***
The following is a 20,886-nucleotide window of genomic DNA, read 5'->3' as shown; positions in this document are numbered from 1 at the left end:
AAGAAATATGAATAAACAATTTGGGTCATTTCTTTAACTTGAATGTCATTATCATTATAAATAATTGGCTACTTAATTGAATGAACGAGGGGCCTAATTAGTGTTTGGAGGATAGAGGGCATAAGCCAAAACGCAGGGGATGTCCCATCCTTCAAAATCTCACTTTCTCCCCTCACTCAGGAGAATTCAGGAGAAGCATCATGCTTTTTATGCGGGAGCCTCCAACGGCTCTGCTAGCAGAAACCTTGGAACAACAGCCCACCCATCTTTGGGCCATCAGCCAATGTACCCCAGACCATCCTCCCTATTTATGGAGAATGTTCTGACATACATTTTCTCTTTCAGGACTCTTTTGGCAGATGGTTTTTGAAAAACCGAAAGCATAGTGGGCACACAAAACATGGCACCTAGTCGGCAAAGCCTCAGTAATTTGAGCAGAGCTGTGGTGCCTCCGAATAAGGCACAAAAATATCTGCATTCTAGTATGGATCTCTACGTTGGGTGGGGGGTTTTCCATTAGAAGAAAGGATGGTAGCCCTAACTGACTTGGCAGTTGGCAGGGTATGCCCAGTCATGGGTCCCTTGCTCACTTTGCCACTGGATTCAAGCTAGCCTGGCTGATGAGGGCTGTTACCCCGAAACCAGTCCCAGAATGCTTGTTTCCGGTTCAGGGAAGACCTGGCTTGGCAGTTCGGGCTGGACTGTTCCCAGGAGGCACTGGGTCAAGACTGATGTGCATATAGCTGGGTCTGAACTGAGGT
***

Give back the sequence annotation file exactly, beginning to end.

The following is a 20,886-nucleotide window of genomic DNA, read 5'->3' as shown; positions in this document are numbered from 1 at the left end:
AAGAAATATGAATAAACAATTTGGGTCATTTCTTTAACTTGAATGTCATTATCATTATAAATAATTGGCTACTTAATTGAATGAACGAGGGGCCTAATTAGTGTTTGGAGGATAGAGGGCATAAGCCAAAACGCAGGGGATGTCCCATCCTTCAAAATCTCACTTTCTCCCCTCACTCAGGAGAATTCAGGAGAAGCATCATGCTTTTTATGCGGGAGCCTCCAACGGCTCTGCTAGCAGAAACCTTGGAACAACAGCCCACCCATCTTTGGGCCATCAGCCAATGTACCCCAGACCATCCTCCCTATTTATGGAGAATGTTCTGACATACATTTTCTCTTTCAGGACTCTTTTGGCAGATGGTTTTTGAAAAACCGAAAGCATAGTGGGCACACAAAACATGGCACCTAGTCGGCAAAGCCTCAGTAATTTGAGCAGAGCTGTGGTGCCTCCGAATAAGGCACAAAAATATCTGCATTCTAGTATGGATCTCTACGTTGGGTGGGGGGTTTTCCATTAGAAGAAAGGATGGTAGCCCTAACTGACTTGGCAGTTGGCAGGGTATGCCCAGTCATGGGTCCCTTGCTCACTTTGCCACTGGATTCAAGCTAGCCTGGCTGATGAGGGCTGTTACCCCGAAACCAGTCCCAGAATGCTTGTTTCCGGTTCAGGGAAGACCTGGCTTGGCAGTTCGGGCTGGACTGTTCCCAGGAGGCACTGGGTCAAGACTGATGTGCATATAGCTGGGTCTGAACTGAGGT